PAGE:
The exception, of course, is if you’re self-employed. In that case, you’re on the hook for paying the full amount of FICA tax.

The Medicare portion: This is a total of 2.9% in taxes. It’s also split 50/50 between you as the employee and your employer (but again, self-employed folks are responsible for paying the entire amount themselves).

This means that in total, 15.3% of your wages are paid in to the Social Security and Medicare programs in order to fund the benefits going out to current recipients. 

I hope that next time you look at your paycheck you’ll have a better understanding of how Social Security is funded.

Need More Info? Here’s Where to Go

If you still have questions, you could leave a comment below, but what may be an even greater help is to join my FREE Facebook members group.

It’s very active and has some really smart people who love to answer any questions you may have about Social Security. From time to time I’ll even drop in to add my thoughts, too. 

You should also consider joining the 330,000+ subscribers on my YouTube channel! For us visual learners, this is where I break down the complex rules and help you figure out how to use them to your advantage. 

And one last thing that you don’t want to miss: Be sure to get your FREE copy of my Social Security Cheat Sheet. This handy guide takes all of the most important rules from the massive Social Security website and condenses it all down to just one page.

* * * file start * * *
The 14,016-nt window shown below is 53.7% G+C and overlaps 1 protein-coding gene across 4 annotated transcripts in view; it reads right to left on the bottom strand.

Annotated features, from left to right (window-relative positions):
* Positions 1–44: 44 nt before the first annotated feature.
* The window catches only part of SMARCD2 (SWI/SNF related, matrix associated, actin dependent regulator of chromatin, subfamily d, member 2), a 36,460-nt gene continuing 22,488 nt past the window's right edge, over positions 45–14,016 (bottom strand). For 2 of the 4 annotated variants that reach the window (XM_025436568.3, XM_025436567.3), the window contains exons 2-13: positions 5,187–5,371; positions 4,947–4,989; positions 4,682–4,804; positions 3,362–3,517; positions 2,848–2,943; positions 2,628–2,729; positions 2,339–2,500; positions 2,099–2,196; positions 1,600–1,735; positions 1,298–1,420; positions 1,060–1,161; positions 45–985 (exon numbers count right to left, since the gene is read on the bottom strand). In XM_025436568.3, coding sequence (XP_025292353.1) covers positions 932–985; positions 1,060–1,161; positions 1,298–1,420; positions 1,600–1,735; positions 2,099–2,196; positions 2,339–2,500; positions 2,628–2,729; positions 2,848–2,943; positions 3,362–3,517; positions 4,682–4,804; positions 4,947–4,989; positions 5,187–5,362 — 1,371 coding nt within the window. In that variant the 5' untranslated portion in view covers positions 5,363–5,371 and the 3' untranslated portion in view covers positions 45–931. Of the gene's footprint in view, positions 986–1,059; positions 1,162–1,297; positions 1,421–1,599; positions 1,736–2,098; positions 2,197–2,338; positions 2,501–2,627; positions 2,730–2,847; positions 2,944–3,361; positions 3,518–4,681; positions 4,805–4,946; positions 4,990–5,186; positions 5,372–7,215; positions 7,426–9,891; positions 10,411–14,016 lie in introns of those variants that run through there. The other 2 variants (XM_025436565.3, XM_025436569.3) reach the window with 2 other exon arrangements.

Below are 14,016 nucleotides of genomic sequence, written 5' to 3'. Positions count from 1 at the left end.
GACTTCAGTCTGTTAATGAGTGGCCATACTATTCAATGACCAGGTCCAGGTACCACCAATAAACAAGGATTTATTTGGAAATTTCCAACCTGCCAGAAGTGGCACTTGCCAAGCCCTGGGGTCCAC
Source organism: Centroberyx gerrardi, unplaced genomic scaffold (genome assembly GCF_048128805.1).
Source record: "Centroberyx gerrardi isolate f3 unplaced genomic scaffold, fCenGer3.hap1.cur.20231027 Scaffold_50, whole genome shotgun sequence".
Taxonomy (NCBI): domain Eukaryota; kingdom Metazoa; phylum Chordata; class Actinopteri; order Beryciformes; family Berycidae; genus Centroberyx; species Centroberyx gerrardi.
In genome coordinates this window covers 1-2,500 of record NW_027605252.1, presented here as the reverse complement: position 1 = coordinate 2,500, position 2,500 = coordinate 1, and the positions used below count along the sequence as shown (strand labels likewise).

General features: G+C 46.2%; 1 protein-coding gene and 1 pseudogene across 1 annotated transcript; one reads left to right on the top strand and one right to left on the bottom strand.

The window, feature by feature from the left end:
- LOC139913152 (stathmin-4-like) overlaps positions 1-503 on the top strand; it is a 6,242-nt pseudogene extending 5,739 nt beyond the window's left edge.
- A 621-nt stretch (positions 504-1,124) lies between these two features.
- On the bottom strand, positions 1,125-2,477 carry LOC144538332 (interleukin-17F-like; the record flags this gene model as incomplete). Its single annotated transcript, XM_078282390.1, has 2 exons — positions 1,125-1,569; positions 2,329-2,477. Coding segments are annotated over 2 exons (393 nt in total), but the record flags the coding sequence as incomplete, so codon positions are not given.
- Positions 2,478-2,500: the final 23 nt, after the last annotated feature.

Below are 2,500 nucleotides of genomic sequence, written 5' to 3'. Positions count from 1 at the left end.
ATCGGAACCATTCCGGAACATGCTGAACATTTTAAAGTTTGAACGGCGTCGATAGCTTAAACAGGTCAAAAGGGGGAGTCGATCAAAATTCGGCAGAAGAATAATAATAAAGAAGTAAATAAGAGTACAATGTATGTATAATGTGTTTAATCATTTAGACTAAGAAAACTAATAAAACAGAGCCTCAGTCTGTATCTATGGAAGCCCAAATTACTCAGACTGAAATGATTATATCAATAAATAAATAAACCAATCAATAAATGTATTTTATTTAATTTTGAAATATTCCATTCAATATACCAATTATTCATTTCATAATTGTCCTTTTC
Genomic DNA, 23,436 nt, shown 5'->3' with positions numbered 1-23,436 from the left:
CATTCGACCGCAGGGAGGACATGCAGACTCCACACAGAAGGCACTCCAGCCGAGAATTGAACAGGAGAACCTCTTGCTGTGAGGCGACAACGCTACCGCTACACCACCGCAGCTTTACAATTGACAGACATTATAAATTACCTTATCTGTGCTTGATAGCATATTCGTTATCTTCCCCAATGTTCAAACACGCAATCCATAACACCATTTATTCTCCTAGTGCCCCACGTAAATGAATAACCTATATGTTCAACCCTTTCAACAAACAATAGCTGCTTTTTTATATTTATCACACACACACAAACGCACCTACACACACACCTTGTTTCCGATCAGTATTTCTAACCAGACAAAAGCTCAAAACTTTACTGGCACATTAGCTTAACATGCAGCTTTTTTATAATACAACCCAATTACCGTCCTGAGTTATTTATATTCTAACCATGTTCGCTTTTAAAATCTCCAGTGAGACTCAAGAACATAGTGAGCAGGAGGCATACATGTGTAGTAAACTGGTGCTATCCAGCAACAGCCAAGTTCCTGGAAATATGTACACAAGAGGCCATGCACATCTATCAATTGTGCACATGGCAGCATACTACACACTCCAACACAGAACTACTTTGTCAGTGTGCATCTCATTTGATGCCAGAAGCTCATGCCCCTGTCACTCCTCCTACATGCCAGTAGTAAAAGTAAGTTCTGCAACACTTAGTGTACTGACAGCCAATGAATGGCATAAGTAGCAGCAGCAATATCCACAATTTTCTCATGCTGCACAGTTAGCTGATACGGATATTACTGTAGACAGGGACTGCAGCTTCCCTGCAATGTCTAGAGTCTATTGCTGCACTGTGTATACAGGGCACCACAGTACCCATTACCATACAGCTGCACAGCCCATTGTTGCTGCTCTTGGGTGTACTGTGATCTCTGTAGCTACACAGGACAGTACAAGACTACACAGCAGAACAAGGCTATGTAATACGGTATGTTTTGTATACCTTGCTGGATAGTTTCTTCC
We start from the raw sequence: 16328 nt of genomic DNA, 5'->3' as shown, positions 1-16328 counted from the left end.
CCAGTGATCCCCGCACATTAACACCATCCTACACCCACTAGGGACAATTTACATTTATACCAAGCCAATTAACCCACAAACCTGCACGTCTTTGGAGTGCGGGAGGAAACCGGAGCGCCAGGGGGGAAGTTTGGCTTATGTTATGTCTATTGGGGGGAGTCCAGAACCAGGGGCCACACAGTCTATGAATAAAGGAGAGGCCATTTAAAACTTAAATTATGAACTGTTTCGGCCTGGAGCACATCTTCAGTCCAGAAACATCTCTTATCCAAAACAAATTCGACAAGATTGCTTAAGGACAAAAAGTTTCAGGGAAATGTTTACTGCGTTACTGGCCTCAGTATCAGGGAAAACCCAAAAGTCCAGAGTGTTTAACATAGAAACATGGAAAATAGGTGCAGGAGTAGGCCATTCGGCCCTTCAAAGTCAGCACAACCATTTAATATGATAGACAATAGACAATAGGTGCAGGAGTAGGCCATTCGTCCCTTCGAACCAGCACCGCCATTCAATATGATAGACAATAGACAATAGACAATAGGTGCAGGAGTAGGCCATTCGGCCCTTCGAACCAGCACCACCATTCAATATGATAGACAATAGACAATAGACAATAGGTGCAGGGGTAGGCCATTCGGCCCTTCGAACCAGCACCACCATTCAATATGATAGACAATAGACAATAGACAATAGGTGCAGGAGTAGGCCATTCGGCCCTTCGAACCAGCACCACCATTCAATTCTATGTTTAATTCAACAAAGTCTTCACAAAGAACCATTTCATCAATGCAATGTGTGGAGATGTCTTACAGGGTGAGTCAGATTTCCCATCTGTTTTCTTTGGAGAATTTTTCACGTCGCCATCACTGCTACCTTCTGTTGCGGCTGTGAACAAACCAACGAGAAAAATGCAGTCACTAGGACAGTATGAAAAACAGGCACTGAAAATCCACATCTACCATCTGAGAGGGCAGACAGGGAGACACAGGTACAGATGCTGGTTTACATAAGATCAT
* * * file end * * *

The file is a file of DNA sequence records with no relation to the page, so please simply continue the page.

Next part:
Top 5 Social Security Books

Today we're talking about my favorite books on social security. If you’re serious about your retirement plan, you need to understand how this program works. After reviewing dozens of books that cover the topic, I’m going to tell you which 5 will get your knowledge level up to the point where you can feel confident.
Today we're talking about my favorite books on social security. If you’re serious about your retirement plan, you need to understand how this program works. After reviewing dozens of books that cover the topic, I’m going to tell you which 5 will get your knowledge level up to the point where you can feel confident.

Today we’re talking about my favorite books on social security. If you’re serious about your retirement plan, you need to understand how this program works. After reviewing dozens of books that cover the topic, I’m going to tell you which 5 social security books will get your knowledge level up to the point where you can feel confident.

You know what I’ve never found? Someone who said their social security wasn’t important to them. In the 16 years I’ve spent as a financial planner, I’ve advised clients who were very wealthy down to the clients who were of much more modest means.